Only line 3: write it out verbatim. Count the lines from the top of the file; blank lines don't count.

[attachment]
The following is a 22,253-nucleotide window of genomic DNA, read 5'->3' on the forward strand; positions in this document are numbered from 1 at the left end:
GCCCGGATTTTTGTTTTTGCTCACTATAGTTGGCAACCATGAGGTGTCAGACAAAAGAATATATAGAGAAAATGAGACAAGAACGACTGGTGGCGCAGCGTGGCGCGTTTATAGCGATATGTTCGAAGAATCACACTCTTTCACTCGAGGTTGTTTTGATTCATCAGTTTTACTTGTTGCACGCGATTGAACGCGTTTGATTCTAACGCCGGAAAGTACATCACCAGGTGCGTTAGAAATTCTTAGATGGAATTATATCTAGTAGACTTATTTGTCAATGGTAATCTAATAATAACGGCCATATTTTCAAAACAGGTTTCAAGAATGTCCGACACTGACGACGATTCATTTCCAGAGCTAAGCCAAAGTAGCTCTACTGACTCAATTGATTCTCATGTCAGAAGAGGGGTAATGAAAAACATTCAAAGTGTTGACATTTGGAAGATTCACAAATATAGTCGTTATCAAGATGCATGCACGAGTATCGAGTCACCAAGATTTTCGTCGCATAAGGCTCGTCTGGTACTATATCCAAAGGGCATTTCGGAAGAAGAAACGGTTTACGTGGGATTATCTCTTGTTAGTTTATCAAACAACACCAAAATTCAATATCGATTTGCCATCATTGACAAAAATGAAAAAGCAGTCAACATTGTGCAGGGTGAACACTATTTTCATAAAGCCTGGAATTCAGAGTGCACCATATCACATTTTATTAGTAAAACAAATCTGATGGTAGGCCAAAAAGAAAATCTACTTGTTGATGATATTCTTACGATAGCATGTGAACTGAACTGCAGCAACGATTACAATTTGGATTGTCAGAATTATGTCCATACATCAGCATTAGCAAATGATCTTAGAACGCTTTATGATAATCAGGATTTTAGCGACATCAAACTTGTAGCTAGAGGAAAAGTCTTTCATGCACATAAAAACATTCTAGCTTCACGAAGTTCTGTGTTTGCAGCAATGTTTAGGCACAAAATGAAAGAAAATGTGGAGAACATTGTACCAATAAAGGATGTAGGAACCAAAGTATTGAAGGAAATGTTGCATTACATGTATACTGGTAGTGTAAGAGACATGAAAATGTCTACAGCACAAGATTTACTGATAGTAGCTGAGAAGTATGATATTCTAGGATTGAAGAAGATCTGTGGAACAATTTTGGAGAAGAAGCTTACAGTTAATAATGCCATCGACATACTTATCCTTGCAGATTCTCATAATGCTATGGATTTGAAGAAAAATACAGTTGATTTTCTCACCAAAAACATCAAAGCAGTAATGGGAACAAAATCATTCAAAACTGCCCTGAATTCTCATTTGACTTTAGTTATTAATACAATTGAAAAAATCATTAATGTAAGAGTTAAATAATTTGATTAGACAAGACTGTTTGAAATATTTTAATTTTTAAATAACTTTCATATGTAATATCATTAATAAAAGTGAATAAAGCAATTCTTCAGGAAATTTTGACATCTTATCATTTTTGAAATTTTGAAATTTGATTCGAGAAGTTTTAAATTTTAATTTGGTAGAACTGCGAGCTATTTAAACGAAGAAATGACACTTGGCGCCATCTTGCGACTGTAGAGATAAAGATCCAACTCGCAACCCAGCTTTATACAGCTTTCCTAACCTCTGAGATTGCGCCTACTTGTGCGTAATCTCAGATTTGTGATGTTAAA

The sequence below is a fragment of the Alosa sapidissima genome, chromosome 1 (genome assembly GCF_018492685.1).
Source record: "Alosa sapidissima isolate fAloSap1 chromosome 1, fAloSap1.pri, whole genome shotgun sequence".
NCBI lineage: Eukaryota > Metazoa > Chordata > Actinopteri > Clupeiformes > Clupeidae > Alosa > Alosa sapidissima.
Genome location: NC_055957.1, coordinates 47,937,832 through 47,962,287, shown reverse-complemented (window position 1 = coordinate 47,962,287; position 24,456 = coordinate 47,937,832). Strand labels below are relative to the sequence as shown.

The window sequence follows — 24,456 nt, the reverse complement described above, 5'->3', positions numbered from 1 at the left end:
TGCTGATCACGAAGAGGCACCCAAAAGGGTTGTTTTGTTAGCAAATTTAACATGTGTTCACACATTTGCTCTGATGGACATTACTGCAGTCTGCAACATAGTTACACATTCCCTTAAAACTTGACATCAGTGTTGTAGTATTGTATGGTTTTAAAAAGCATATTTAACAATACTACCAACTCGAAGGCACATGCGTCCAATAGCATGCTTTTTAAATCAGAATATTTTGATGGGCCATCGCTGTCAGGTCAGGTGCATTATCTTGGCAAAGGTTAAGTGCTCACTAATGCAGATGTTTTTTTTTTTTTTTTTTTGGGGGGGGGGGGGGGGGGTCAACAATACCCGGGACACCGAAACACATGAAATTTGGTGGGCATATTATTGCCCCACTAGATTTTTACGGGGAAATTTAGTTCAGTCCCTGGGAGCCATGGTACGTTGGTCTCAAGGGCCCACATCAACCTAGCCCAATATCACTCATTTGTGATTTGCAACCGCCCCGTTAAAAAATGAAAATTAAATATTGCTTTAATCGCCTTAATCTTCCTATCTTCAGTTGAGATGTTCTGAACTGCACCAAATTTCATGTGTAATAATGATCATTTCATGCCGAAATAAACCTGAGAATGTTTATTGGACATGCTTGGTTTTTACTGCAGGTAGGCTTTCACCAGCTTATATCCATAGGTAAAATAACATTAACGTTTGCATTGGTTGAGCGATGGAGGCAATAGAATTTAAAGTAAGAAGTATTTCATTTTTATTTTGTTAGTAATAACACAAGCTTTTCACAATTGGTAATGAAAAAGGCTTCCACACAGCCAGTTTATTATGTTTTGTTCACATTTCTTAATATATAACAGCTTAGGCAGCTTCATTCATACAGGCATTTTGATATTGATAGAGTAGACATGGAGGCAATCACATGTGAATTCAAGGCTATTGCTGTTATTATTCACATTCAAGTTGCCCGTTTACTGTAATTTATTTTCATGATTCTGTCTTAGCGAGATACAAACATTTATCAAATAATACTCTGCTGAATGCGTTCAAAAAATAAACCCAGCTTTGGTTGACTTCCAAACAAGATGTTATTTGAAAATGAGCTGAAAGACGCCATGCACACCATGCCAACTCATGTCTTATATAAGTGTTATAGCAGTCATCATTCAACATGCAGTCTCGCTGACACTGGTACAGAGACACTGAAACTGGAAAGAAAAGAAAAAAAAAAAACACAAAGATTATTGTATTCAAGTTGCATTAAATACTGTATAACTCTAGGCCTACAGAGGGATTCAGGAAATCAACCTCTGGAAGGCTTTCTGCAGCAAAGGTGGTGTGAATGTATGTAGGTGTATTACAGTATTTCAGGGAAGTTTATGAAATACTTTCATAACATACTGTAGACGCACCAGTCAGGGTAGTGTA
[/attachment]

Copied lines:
The sequence below is a fragment of the Alosa sapidissima genome, chromosome 1 (genome assembly GCF_018492685.1).